Following the recent mass strikes from teachers across the US, educators are now going back to the classrooms to teach after state legislation has allowed for a salary raise for teachers across the country. But there’s a bit of a problem, especially if you’re wondering how to get a tax ID in Oklahoma, Arizona, Kentucky and West Virginia: the working- and middle-class will taking it the most.
The developments followed the roiled up teachers in mostly conservative states asking for raises following decades of funding cuts for education and tax cuts that were a huge boon to large corporations and the wealthy. The lawmakers of the US were resistant in increasing funding for education in the country, but when they agree, the methods would, as further investigation show, hurt people who are already having trouble making their income work.
For Oklahoma, teachers got an average raise increase of $6,100 following a strike for nine days, which is also accompanied by a smaller raise for school support staff, plus an additional $60 million in additional funding for Oklahoma schools. However, politicians refused to follow the suggestions from teachers, to pay for the $479 million by eliminating Oklahoma’s tax deductions for capital gains investment income, or increasing taxation on high-income households.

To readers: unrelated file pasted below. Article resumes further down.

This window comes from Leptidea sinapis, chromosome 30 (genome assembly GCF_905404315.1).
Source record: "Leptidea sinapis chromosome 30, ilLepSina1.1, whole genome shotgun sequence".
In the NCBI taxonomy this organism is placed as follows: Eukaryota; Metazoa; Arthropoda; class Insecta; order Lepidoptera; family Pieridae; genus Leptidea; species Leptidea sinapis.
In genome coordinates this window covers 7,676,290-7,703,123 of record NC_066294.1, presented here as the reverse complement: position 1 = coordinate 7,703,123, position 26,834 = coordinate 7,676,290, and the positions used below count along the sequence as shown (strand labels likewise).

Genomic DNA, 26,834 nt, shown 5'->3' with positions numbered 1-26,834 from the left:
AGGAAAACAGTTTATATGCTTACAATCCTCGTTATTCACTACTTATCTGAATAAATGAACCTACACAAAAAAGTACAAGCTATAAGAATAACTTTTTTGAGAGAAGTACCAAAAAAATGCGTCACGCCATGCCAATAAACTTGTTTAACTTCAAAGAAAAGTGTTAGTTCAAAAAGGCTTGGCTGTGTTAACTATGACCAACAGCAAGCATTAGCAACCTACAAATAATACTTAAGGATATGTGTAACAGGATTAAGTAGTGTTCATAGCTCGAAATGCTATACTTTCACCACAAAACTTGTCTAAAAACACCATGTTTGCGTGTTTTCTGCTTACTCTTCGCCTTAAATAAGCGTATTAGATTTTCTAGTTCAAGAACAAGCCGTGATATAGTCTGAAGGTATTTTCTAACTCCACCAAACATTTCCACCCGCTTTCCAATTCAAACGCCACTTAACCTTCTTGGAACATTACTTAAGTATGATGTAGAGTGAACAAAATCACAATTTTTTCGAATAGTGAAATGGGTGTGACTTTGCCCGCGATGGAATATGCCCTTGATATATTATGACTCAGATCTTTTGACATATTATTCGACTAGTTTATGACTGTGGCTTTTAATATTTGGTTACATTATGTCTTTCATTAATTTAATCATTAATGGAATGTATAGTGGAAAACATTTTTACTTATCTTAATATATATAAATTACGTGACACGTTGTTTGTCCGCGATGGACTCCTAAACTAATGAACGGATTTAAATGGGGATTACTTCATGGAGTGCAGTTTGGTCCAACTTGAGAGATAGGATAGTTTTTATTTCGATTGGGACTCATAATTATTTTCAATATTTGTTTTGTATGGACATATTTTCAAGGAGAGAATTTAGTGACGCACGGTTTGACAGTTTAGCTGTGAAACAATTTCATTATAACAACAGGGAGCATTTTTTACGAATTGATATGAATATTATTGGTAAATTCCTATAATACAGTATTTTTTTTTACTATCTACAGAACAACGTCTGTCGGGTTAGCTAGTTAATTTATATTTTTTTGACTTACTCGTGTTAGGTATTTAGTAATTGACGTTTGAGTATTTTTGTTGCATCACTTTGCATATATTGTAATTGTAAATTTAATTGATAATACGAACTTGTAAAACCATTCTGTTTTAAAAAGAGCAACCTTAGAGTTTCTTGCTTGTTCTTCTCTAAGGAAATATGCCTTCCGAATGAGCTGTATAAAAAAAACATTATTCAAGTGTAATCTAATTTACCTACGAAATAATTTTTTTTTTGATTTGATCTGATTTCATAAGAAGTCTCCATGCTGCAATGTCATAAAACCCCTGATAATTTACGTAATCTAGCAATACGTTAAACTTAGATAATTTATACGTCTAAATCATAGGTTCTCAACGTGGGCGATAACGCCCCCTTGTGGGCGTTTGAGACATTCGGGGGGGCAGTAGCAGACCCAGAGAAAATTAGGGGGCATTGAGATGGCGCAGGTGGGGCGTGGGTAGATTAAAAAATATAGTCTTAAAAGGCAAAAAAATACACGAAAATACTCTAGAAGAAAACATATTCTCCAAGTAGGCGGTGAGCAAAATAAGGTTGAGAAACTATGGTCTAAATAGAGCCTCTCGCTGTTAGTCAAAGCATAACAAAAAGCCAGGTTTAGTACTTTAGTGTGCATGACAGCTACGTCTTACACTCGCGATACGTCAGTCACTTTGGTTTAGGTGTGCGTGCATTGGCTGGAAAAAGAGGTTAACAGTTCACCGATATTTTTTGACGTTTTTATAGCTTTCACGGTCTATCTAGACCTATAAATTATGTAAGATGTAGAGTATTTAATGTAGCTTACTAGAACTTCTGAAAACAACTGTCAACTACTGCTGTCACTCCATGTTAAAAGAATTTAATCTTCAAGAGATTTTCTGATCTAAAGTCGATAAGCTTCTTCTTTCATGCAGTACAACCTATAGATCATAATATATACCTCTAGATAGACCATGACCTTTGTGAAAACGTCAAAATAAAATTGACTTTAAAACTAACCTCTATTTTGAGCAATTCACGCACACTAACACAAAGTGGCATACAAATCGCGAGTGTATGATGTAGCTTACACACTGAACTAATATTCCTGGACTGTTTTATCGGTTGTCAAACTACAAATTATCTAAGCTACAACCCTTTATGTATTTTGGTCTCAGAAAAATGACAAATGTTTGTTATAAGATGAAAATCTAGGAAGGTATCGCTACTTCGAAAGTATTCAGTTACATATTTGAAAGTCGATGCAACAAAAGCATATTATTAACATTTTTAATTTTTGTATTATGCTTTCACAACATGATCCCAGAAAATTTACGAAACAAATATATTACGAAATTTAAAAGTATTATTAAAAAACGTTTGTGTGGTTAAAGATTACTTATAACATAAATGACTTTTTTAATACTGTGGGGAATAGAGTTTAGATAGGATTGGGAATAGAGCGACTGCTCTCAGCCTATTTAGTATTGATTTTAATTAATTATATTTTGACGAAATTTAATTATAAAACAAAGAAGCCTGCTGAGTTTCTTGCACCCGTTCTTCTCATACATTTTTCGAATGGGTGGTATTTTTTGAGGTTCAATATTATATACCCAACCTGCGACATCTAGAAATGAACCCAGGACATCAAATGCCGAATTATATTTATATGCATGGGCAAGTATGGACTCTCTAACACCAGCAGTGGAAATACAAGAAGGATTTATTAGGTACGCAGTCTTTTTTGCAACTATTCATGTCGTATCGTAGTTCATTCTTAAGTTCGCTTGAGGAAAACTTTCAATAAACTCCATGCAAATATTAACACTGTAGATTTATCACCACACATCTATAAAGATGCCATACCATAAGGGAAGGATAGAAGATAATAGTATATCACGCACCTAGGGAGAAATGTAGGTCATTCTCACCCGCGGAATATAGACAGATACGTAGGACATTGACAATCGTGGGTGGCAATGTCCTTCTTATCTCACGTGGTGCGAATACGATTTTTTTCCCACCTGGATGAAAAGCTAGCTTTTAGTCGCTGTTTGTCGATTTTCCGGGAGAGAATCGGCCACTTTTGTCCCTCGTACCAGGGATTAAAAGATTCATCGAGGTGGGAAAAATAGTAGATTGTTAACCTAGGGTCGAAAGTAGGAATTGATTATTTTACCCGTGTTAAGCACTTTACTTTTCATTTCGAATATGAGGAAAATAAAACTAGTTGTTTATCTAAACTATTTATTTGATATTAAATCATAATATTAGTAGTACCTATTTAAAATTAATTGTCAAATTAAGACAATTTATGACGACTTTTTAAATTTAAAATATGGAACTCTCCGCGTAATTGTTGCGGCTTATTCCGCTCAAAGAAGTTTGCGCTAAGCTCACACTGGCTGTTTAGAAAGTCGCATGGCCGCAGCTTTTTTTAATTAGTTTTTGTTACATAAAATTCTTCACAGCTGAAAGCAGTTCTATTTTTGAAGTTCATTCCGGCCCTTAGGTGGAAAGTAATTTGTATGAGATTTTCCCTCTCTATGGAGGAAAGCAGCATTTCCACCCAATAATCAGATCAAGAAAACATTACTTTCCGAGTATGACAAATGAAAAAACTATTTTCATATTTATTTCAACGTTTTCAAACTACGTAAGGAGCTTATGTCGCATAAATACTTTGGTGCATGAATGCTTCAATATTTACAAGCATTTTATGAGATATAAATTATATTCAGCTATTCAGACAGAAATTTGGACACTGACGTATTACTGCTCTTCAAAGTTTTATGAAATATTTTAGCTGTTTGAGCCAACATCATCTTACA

Instead, the terms of the funding raise for education will be funded by the following:
- An increase of tax for diesel fuel and gasoline, 6 cents and 3 cents, respectively.
- An additional increase of $1 on cigarette taxes.
- Allowing for more types of gambling in tribal casinos, which would increase annual tax revenue from casinos by about $22 million.
- A new sales tax on any online purchases from third-party sellers on e-retail sites.
- An increase in gross production taxation on any oil company drilling on public real estate, up to 5%; noted to be one of the lowest in the oil-producing states in the US.
Oklahoma’s legislators have gotten flak for shifting the weight of taxes to the lower and middle class, with many pointing on the tax cuts that the state approved of in the past, back in the mid-2000s, which helped the wealthy looking on how to get a tax ID in Oklahoma or already had one.
The other state’s changes have also been noted as regressive, similar to Oklahoma’s changes, with many of the tax burdens falling to the lower and middle class.